• In addition to being a proud member of PSC, Nulo has also partnered with a third-party sustainability firm that helps organizations like ours plan, source, deliver, finance, and measure the wider impact of our products and services. This initiative involves a comprehensive assessment of our products and business from cradle to grave, allowing Nulo to quantify our existing carbon footprint and identify key opportunities for improvement as we work towards lowering our potential impacts on climate change.

    Our ingredients

    Ingredient selection has a critical role in defining your pet’s food costs, quality, format, and the potential carbon impact they contribute to the final product.

    Sustainability Facts: The North American Renderer’s Association estimates that as much as 50% of the live weight of an animal is considered inedible for grocery cuts and would end up going to landfills if it wasn’t used to nourish our pets. It’s estimated the process of producing animal protein meals (i.e., chicken meal, turkey meal, and salmon meal) has the same effect on greenhouse gas emissions as removing more than 12 million cars from the road.5

    • Nulo’s kibble recipes feature industry-leading levels of animal-based protein, and we achieve this using a combination of frozen meat, poultry, and fish as well as dried protein meals to supply essential amino acids for your dog or cat. By using protein meals, we are reducing the net carbon footprint of our formulas while still providing your pet with the optimal nutrition they need.
    • Nulo’s Challenger™ line is made with certified organic grains like oats, millet, barley, and rye as well as fish that are sourced through Marine Stewardship Council-certified fisheries. The spirit of Challenger is reaching beyond conventionally-grown ingredients and choosing sustainability, with additional emphasis on sustainably and ethically sourced ingredients.

    Our food and treat production

    Pet foods are produced using several different technologies today, including extrusion, retort canning, freeze-drying, baking, and many others. Depending on the size of a manufacturing facility, their energy and resource usage, their waste streams, and operational efficiencies, they can each have different environmental impacts.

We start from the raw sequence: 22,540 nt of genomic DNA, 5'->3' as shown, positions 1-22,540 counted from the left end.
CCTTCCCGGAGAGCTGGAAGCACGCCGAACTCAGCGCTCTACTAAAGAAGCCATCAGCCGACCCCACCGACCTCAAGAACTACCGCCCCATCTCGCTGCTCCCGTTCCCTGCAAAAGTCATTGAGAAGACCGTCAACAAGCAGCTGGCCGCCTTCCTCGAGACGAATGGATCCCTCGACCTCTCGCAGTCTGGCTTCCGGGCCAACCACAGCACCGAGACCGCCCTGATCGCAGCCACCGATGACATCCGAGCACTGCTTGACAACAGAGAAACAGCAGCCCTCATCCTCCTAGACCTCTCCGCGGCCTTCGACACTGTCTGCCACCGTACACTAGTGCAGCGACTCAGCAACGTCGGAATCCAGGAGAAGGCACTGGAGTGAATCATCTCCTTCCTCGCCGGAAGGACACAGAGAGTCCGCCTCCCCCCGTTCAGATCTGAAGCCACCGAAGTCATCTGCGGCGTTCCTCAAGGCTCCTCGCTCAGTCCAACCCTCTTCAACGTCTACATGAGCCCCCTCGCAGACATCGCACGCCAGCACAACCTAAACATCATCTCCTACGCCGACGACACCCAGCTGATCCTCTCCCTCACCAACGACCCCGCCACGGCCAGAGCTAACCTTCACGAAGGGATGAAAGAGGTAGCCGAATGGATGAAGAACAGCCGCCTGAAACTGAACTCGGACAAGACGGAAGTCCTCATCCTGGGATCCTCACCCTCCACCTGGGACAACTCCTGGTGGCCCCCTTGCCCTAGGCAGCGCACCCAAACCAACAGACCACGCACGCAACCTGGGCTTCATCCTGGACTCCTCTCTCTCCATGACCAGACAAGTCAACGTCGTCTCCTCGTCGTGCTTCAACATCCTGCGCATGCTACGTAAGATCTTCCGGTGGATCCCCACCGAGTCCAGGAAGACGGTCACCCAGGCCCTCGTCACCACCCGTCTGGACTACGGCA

Sustainability Facts: In general, major environmental impacts of commercial facilities are land use, energy use, and water use. Compared to many human food manufacturing sectors like milk, cheese, bakery products, and snack foods, pet food production has a lower relative carbon footprint.6

    • One of Nulo’s treat bakeries is 100% solar-powered, off-setting an estimated 1,456 tons of greenhouse gases each year.

    Our packaging

    Pet food packaging serves a lot of important purposes, including protecting your pet’s food from environmental contamination, prolonging its shelf-life, and providing essential information to you about the nutritional composition and usage instructions. But packaging that accumulates in landfills is taking a toll on our environment.

    Sustainability Facts:  Containers and packaging make up a major portion of municipal solid waste, amounting to 82.2 million tons of generation in 2018 in the U.S. (28.1 percent of total generation).7

    • Our kibble, freeze-dried, and treat packaging are produced in a Certified B Corporation™ facility. B Corp is a non-profit organization that recognizes companies with environmentally innovative production processes and those that sell products or services with a positive environmental impact.
    • Our cans are made from 100% recyclable steel and aluminum.
    • The TetraPak® cartons are made of 71% recycled paperboard from Forest Stewardship Council™ certified forests.

    What are some ways you can live more sustainably with your pet?

    You can also take steps to lessen the impacts of climate change that encourage solutions and reduce greenhouse gas emissions. Actions that we all take today can help shape the world for years to come. Not only are these actions good for the environment, but they are also good for personal and community health, environmental stewardship, and quality of life.

    • Spaying or neutering pets if they’re not intended for breeding. It’s estimated that approximately 3.1 million dogs and 3.2 million cats enter U.S. animal shelters every year.9 By proactively preventing unplanned litters, you can help to reduce the population of pets without forever homes. Discuss the options with your veterinarian so you can decide what’s right for you, your family, and your pet.
    • Reducing landfill waste by recycling packaging whenever possible. It’s estimated that of all municipal solid waste generated in the U.S., food containers and packaging make up nearly a third, and only slightly more than half (54%) is being recycled.7 This leaves lots of room for improvement, especially for steel and aluminum cans and paperboard containers which are 100% recyclable. If you’re unsure which materials can be recycled or where to recycle them, the EPA has several great tools for building your recycling knowledge.